Cairo: the escape route from civil war
Yesterday morning the son knew things were changing in Cairo. I see the point of OurSally's comment on the last post. But it does seem that up till then the Egyptian revolution (like many revolutions, I imagine) had its domestic, even home-spun side. OK -- deadly and scary, messianic and liberating, but simultaneously human and even occasionally comic.
The son couldn't help laughing when the woman from the flat downstairs came up to complain about him and his flatmates making a noise moving the furniture around, when only half an hour earlier they had all been deafened by the "buzzing" of the Egyptian army jets. And his description of the well-meaning (and so far as I can tell honourable) group of locals who manned the security on his street has a slightly Homeguard tinge to it. They made a great show of checking people's ID, but he never saw them turn anyone away.
So far so good. But we realised that it was changing on Wednesday morning. He said that he had heard rumours that 'something' was going to happen -- and he was going to stay in.
Later that day he and his flatmates knew they must leave.
As it happens, in case you think that I was taking too much of a laid-back attitude to all this, I had already got him a flexible ticket out and was able to book him a seat on the British Airways flight Thursday morning (as I write this I still dont know if he is actually ON this flight, so fingers crossed).
But the problem was, how to get to the airport? The Foreign Office advice was to proceed to the airport under your own steam . . . ie they weren't laying anything on to help. But what is "under your own steam" in the middle of a city effectively at civil war, with dwindling petrol supplies. It's not like you can just hail a cab.
He had found it hard to get through to the Cairo helpline, so I rang the British "emergency number".
Now I am not keen on knocking the help given by our men and women in the embassies (the daughter, for example, has in the past been the beneficiary of really outstanding help from them . . .and I feel that I owe the FCO a thing or two). And actually the people I spoke to on the phone yesterday were extraordinarily nice (I was particularly taken with the young man who had read one of my books!) But they didn't actually have much of a grip, or know much about Cairo in general, let alone in the middle of a revolution.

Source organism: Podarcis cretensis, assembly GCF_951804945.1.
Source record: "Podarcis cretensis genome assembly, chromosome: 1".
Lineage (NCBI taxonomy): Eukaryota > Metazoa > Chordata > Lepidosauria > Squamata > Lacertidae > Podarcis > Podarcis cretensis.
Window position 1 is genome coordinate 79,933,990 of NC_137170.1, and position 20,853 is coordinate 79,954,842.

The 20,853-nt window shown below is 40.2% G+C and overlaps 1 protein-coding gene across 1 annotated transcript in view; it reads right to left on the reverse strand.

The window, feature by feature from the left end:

They sweetly repeated the advice about getting to the airport independently and insisted that the embassy was not providing any form of transport from downtown. When I asked what advice they had for making that journey ... like HOW did they think that you actually got to the airport . . . they didnt have much of an answer. Does he know anyone with a car? asked one. So, maybe he will just have to stay put until things calm down, suggested the other.
We had several bright ideas. Should he go round and check into some big hotel? And then they would get him transport. Or should I at least ring up the hotel where we had stayed and find out what their idea on getting the airport was (the hotel would have more local knowledge than the embassy). But before we put any of this into practice, he and his mates had fixed up for their university to provide a car, which did actually work
As I finish, he is sitting in the airport bar having a beer, boarding pass in hand. BUT he has left all his stuff apart from his laptop in his flat. There's a story here, he tells me . . . and I will tell you in due course.